The temporomandibular joint connects the lower jaw to the skull. Both sides of the head have this joint, allowing the jaw to open and close. It plays an important role in enabling people to eat and speak. When damaged or injured, this joint can cause a localized pain disorder known as a temporomandibular joint syndrome, or TMJ.
TMD or TMJD is an abbreviation referring to a group of jaw-related health problems. These disorders tend to cause facial pain, tenderness at the joint, and difficulty moving the temporomandibular joint.
As many as 10 million people in the U.S. suffer from TMJD, according to the National Institute of Dental and Craniofacial Research. Most of these disorders are treatable, but diagnosis is difficult due to the different possible causes.
This is a pain in the joint connecting the mandible to the temporal bone. A variety of health issues can cause TMJ. It can be difficult to diagnose this disorder since no standard diagnostic tests for it exist.
Your doctor will examine your jaw to determine whether there is tenderness or swelling. They may use various imaging tests such as X-rays, MRI, and CT scans of the jaw.
In many cases, the causes of a TMJ disorder are unknown. Trauma or injury to the temporomandibular joint or jaw may play a role. Other health conditions may also contribute to the condition’s development. These include:
Problems with the structure of your jaw are present at birth.
Habitual clenching or grinding of teeth.
Erosion of the lower jaw joint.
Experts often associate other factors with the development of the temporomandibular joint disorder. However, scientific studies are yet to prove this association. Some of these factors include lack of sleep, use of orthodontic braces, poor diet, and prolonged stress. According to experts, poor posture that strains the face and neck muscles can also lead to the development of TMJ.
The symptoms of this disorder depend on the cause and severity of your condition. The most common symptom is pain in your jaw and surrounding muscles. Other symptoms associated with TMJ disorder include:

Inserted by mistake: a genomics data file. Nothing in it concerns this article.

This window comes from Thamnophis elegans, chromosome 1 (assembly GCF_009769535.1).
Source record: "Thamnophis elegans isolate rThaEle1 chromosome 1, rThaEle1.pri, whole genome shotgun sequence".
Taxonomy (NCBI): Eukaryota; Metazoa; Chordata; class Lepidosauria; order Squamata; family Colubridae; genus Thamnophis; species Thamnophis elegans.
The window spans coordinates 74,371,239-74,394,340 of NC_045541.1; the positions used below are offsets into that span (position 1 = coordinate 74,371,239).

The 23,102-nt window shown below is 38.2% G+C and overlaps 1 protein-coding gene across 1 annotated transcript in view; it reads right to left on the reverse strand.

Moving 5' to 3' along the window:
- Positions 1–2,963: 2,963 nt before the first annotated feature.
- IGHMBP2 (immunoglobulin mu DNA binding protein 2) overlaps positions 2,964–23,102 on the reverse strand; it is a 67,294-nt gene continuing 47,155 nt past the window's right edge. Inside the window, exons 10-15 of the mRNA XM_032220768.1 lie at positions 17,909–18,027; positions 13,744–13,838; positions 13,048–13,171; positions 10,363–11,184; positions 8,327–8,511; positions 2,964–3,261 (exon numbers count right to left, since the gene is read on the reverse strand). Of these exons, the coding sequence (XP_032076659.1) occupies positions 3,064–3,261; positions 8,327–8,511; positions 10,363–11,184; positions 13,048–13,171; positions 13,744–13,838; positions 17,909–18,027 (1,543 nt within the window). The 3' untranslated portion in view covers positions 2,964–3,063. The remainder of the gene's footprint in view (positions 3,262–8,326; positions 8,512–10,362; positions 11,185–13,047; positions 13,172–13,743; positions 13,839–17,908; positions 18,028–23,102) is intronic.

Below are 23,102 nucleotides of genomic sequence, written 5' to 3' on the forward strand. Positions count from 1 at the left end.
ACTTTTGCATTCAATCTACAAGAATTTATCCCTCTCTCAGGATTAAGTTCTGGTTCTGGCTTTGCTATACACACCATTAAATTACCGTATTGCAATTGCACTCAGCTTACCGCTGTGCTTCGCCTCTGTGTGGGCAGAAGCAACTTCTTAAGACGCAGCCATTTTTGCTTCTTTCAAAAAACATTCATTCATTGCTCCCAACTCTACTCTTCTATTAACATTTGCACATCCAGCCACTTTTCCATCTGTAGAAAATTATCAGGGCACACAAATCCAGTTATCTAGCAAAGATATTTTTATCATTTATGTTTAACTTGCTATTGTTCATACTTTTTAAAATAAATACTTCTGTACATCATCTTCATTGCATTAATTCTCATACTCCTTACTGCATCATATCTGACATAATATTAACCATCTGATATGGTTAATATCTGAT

Locking of the jaw.
Pain in the neck and face.
Popping or clicking sound from the site of the joint.
Limited jaw movement.
Stiffness in the jaw muscles.
You may experience these symptoms on one or both sides of your face.
In some cases, your symptoms may disappear without treatment. Sometimes, you can treat the symptoms of TMJ with self-care home practices. These include eating soft foods, using jaw-stretching exercises, reducing your jaw movements, applying ice to reduce swelling, and avoiding chewing tough foods and gum.
If your symptoms persist, your doctor may recommend various treatment options. These include anti-inflammatory medication and pain relievers, muscle relaxants, and antidepressants. Other treatment options include physical therapy, mouth guards or oral splints, and counseling.
If all these treatments fail to help, your doctor will suggest various procedures. These include corticosteroid injections, modified condylotomy, arthrocentesis, TMJ arthroscopy, or open-joint surgery. It is important to discuss the potential pros and cons of each treatment option with your doctor.
To learn more about TMJ syndrome, visit Ofir Orthodontics at our office in Downey, California. You can call (562) 396-9820 today to schedule an appointment.